Apparently it’s open season on Fama & French’s 3 factor model. Yesterday on these pages, researchers argued that the value premium was largely explained by transitional distress, not fundamental (“structural”) value. And today we receive word via John Mauldin’s weekly newsletter that Dresdner Kleinwort’s James Montier has leveled an attack on the model’s alleged small-cap outpeformance – leaving 3F proponents taunting us with cries that “it’s only a flesh wound!”.
In this week’s edition of “Outside the Box”, Montier shows how small cap did indeed outperform large cap prior to 1981. But after that time, the outperformance of small cap stocks has been negligible. He chalks this up to the fact that capitalization is a factor of stock price – and stock prices fluctuate. So the capitalization factor implicitly integrates two components: valuation and actual firm size. He cites fundamental indexation guru Rob Arnott’s research that shows the “small cap factor” is dramatically less predictive when it’s based solely on a fundamental metric like sales, as opposed to the traditional market capitalization metric. Apparently, Montier’s own research on European stocks corroborates this observation.
We note that this line of argument is similar to that pursued by the author’s of yesterday’s paper on the value-premium. In both cases, the factors are said to be heavily influenced by transitional valuation – making it difficult to determine if “small cap” and “value” actually just capture companies whose price is temporarily in the gutter.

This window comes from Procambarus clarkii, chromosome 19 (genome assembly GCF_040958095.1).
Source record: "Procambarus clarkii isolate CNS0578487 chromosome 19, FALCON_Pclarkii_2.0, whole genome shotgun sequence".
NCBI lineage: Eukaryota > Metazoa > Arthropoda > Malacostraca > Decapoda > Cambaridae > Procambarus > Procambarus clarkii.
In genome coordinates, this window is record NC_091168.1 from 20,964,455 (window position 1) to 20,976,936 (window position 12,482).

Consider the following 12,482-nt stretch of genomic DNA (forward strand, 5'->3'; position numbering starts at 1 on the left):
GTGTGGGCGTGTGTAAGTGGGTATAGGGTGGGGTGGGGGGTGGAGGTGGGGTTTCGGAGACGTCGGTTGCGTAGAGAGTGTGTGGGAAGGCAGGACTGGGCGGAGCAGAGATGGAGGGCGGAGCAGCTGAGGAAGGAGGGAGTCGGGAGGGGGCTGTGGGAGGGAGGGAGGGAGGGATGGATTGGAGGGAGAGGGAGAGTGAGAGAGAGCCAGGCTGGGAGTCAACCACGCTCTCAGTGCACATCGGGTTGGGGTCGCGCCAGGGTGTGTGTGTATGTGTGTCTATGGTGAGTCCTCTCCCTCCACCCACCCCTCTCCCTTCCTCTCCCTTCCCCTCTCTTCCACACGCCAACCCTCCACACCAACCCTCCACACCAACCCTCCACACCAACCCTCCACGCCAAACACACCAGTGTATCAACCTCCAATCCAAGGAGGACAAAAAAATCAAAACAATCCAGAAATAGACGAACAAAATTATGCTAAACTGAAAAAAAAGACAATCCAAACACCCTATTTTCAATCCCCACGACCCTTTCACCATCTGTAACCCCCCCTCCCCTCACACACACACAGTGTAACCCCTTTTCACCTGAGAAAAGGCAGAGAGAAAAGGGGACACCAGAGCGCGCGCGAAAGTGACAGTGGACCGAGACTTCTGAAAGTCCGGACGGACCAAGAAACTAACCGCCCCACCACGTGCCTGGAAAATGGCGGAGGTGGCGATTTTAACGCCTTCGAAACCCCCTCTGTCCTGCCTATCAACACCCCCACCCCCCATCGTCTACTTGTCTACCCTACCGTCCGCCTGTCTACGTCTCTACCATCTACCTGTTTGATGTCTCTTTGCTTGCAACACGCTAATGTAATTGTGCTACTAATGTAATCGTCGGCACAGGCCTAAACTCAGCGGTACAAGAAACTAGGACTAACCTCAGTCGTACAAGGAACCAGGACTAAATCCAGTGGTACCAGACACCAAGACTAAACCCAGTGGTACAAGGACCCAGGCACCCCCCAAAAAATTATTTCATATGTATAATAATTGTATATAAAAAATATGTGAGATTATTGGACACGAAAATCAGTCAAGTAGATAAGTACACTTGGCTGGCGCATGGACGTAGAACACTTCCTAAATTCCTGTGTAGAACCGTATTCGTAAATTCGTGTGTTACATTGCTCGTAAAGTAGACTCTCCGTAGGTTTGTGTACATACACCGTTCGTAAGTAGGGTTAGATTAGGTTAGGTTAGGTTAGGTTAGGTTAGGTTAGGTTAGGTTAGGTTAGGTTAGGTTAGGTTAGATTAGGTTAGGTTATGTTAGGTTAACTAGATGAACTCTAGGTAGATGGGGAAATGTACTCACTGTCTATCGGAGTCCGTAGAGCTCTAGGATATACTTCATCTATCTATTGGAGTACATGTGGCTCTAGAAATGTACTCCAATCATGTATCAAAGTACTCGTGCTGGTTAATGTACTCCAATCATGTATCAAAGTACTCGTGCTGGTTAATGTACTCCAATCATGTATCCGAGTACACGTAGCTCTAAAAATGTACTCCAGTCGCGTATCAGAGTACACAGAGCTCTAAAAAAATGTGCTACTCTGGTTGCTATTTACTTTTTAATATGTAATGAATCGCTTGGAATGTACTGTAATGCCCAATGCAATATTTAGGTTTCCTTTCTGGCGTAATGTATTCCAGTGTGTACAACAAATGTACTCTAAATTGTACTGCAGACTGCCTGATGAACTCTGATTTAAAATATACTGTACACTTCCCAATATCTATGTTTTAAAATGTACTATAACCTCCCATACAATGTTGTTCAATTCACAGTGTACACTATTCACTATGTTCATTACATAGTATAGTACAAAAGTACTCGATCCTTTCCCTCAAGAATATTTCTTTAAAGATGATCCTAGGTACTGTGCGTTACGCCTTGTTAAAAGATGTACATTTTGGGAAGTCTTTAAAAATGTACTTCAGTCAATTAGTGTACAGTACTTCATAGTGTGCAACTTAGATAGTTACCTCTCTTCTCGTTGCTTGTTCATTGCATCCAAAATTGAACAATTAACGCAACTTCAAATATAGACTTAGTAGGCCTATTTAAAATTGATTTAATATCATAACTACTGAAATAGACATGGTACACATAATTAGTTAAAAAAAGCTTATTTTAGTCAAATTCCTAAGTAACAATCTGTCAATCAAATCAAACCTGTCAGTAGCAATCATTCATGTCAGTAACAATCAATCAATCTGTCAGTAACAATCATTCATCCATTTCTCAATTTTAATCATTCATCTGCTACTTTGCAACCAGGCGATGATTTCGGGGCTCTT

Montier argues not only that small caps have lost their sheen over the past quarter century, but that they are currently overpriced. He points to the higher PE ratios of small caps in both the US and Europe as evidence that investors shouldn’t expect to get rich in the asset class any time soon. In fact, small cap PE ratios are now higher than large cap ratios (i.e. investors are paying a premium for “the pleasure of holding illiquid, inherently more idiosyncratically exposed, cyclical stocks”).
Montier concludes with some words of short-term warning about small caps. But his overall message is clear: the small cap factor is in trouble – and unlike Monty Python’s tenacious knight, it’s more than just a flesh wound.